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"Go, let him feel the whips, the fwords, the fire, "And in the tortures of the rack expire." Th' officious fervants hurry him away,
And the poor captive in a dungeon lay.
But, whilft the whips and tortures are prepar'd,
The gates fly open, of themselves unbarr'd;
At liberty th' unfetter'd captive ftands,
And flings the loosen'd fhackles from his hands.
THE DEATH OF PENTHEUS.
But Pentheus, grown more furious than before,
Refolv'd to fend his meffengers no more,
But went himself to the distracted throng,
Where high Citharon echo'd with their fong.
And as the fiery war-horfe paws the ground,
And fnorts and trembles at the trumpet's found;
Transported thus he heard the frantic rout,
And rav'd and madden'd at the diftant fhout.
A fpacious circuit on the hill there ftood,
Level and wide, and skirted round with wood;
Here the rash Pentheus, with unhallow'd eyes,
The howling dames and mystic orgies spies.
His mother fternly view'd him where he stood,
And kindled into madness as the view'd :
Her leafy javelin at her fon fhe caft;
And cries, "The boar that lays our country wafte!
"The boar, my fifters! aim the fatal dart,
"And strike the brindled monster to the heart."
Pentheus aftonish'd heard the difmal found, And fees the yelling matrons gathering round;
He fees, and weeps at his approaching fate,
And begs for mercy, and repents. too late.
Help, help! my aunt Autonöe, he cry'd;
"Remember how your own Actæon dy'd.”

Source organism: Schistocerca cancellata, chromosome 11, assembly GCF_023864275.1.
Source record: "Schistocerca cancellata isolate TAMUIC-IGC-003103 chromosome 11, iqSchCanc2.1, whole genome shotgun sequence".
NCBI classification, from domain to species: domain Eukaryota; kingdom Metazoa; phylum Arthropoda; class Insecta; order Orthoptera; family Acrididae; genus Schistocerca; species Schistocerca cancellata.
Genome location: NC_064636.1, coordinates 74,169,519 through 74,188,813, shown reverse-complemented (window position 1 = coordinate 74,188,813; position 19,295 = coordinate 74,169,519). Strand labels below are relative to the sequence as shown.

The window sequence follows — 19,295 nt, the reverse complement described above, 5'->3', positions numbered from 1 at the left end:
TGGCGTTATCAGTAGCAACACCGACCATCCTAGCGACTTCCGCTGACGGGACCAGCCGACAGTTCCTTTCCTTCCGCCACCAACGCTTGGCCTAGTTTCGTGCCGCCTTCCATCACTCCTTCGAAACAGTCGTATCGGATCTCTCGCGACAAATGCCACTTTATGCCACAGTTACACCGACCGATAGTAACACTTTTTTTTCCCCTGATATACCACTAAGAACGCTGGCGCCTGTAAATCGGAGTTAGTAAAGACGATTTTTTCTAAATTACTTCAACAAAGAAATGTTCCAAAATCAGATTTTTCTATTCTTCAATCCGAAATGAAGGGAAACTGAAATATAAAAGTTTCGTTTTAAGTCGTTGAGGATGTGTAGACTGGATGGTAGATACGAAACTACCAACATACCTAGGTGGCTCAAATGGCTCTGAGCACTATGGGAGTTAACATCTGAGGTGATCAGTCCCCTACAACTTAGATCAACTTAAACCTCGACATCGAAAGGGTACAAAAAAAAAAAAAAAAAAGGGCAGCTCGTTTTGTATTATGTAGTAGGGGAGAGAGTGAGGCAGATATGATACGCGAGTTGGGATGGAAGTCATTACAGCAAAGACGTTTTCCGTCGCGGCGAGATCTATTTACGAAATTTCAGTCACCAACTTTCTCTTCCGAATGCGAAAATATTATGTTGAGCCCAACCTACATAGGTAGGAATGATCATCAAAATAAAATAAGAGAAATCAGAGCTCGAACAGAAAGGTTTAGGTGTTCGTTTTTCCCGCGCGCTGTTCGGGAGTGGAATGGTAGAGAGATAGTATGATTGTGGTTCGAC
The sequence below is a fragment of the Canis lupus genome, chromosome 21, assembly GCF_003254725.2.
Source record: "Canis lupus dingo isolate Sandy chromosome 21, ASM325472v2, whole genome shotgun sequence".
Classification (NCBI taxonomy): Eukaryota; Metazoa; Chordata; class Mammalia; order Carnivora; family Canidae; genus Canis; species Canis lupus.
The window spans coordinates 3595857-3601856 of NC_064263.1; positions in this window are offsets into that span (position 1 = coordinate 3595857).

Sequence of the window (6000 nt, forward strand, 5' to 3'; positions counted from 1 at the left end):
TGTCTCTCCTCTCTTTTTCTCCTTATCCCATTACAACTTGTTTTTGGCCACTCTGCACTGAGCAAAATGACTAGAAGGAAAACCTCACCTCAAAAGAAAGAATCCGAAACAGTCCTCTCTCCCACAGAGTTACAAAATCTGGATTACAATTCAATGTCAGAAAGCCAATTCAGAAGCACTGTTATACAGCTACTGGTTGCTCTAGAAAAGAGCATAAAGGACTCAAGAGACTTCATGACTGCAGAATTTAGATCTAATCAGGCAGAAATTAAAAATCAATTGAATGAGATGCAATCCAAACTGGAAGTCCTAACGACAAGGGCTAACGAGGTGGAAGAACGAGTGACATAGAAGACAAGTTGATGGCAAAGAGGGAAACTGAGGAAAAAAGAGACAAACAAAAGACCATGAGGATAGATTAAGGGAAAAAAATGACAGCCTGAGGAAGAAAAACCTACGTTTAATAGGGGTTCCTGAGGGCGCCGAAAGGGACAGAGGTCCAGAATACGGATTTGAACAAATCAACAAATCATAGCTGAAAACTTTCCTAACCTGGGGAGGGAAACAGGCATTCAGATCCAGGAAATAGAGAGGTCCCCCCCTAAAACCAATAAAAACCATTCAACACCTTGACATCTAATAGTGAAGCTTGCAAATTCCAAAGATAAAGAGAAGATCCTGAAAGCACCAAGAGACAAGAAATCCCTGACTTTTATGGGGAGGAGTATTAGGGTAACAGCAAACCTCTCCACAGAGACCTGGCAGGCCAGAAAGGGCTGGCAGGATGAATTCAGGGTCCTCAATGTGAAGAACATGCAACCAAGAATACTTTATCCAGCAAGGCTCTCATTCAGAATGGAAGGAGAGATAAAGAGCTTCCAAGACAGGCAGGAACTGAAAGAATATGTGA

Deaf to his cries, the frantic matron crops
One ftretch'd-out arm, the other Ino lops.
In vain does Pentheus to his mother fue,
And the raw bleeding ftumps presents to view:
His mother howl'd; and, heedlefs of his
Her trembling hand she twisted in his hair,
"And this, the cry'd, fhall be Agave's share."
When from the neck his ftruggling head the tore,
And in her hands the ghaftly vifage bore,
With pleasure all the hideous trunk furvey;
Then pull'd and tore the mangled limbs away,
As ftarting in the pangs of death it lay.
Soon as the wood its leafy honours casts,
Blown off and scatter'd by autumnal blasts,
With such a sudden death lay Pentheus flain,
And in a thousand pieces ftrow'd the plain.
By fo diftinguishing a judgment aw'd,
The Thebans tremble, and confefs the god.
THE STORY OF SALMACIS AND HERMAPHRODITUS.
FROM THE FOURTH BOOK OF OVID'S
OW Salmacis, with weak enfeebling ftreams,
Softens the body, and unnerves the limbs,
And what the fecret caufe, fhall here be fhown;
The caufe is fecret, but th' effect is known.
The Naïads nurft an infant heretofore,
That Cytherea once to Hermes bore:
From both th' illuftrious authors of his race
The child was nam'd; nor was it hard to trace
Both the bright parents through the infant's face.
When fifteen years, in Ida's cool retreat,
The boy had told, he left his native seat,
And fought fresh fountains in a foreign foil:
The pleasure leffen'd the attending toil.
With eager steps the Lycian fields he croft,
And fields that border on the Lycian coaft;